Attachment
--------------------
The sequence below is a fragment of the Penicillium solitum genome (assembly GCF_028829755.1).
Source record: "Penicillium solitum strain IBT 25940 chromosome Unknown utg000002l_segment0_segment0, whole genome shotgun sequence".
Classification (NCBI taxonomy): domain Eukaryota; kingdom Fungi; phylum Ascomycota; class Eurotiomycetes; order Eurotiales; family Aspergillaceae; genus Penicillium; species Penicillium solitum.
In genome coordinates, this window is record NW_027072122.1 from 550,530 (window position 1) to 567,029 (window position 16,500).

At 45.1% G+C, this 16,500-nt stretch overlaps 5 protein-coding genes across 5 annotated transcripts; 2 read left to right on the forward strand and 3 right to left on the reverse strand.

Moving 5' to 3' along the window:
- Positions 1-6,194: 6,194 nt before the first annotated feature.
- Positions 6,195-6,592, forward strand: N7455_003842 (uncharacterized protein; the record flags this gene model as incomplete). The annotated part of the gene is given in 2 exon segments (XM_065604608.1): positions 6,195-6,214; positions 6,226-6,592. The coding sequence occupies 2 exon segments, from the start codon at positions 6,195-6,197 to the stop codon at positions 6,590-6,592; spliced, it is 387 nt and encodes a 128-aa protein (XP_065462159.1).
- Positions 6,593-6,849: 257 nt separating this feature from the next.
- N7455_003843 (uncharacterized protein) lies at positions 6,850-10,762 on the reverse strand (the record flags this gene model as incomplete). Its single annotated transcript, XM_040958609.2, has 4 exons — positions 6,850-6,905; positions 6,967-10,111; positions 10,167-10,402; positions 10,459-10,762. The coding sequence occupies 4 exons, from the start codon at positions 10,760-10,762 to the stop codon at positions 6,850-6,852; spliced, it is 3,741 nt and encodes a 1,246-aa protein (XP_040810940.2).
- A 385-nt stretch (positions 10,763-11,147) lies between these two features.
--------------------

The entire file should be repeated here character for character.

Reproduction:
The sequence below is a fragment of the Penicillium solitum genome (assembly GCF_028829755.1).
Source record: "Penicillium solitum strain IBT 25940 chromosome Unknown utg000002l_segment0_segment0, whole genome shotgun sequence".
Classification (NCBI taxonomy): domain Eukaryota; kingdom Fungi; phylum Ascomycota; class Eurotiomycetes; order Eurotiales; family Aspergillaceae; genus Penicillium; species Penicillium solitum.
In genome coordinates, this window is record NW_027072122.1 from 550,530 (window position 1) to 567,029 (window position 16,500).

At 45.1% G+C, this 16,500-nt stretch overlaps 5 protein-coding genes across 5 annotated transcripts; 2 read left to right on the forward strand and 3 right to left on the reverse strand.

Moving 5' to 3' along the window:
- Positions 1-6,194: 6,194 nt before the first annotated feature.
- Positions 6,195-6,592, forward strand: N7455_003842 (uncharacterized protein; the record flags this gene model as incomplete). The annotated part of the gene is given in 2 exon segments (XM_065604608.1): positions 6,195-6,214; positions 6,226-6,592. The coding sequence occupies 2 exon segments, from the start codon at positions 6,195-6,197 to the stop codon at positions 6,590-6,592; spliced, it is 387 nt and encodes a 128-aa protein (XP_065462159.1).
- Positions 6,593-6,849: 257 nt separating this feature from the next.
- N7455_003843 (uncharacterized protein) lies at positions 6,850-10,762 on the reverse strand (the record flags this gene model as incomplete). Its single annotated transcript, XM_040958609.2, has 4 exons — positions 6,850-6,905; positions 6,967-10,111; positions 10,167-10,402; positions 10,459-10,762. The coding sequence occupies 4 exons, from the start codon at positions 10,760-10,762 to the stop codon at positions 6,850-6,852; spliced, it is 3,741 nt and encodes a 1,246-aa protein (XP_040810940.2).
- A 385-nt stretch (positions 10,763-11,147) lies between these two features.